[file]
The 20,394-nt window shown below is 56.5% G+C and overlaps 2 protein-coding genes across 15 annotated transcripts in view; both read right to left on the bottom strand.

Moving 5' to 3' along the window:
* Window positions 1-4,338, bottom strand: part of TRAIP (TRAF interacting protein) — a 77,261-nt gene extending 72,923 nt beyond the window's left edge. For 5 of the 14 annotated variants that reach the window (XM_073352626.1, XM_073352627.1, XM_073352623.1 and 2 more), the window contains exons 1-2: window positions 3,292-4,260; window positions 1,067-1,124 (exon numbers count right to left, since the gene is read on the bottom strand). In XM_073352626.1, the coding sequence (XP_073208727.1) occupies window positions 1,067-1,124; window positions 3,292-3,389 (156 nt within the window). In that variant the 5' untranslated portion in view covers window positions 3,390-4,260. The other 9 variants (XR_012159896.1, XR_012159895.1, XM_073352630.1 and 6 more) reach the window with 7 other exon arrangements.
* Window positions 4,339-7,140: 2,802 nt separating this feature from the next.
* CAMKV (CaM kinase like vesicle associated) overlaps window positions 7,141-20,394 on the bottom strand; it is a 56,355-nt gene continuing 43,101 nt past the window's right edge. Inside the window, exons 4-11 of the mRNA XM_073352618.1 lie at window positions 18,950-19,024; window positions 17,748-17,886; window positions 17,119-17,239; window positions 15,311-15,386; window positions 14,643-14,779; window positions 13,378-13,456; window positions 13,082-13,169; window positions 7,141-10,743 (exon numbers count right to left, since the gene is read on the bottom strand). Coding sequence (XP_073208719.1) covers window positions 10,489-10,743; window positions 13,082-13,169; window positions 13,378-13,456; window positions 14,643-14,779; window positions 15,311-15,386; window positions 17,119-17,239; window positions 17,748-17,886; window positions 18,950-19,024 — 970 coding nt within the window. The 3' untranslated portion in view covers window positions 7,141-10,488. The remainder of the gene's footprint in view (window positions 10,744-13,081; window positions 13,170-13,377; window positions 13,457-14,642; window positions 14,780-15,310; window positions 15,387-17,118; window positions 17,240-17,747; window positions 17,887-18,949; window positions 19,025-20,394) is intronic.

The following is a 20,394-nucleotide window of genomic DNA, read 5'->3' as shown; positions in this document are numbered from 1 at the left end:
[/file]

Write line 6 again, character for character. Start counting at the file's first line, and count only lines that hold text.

The following is a 20,394-nucleotide window of genomic DNA, read 5'->3' as shown; positions in this document are numbered from 1 at the left end: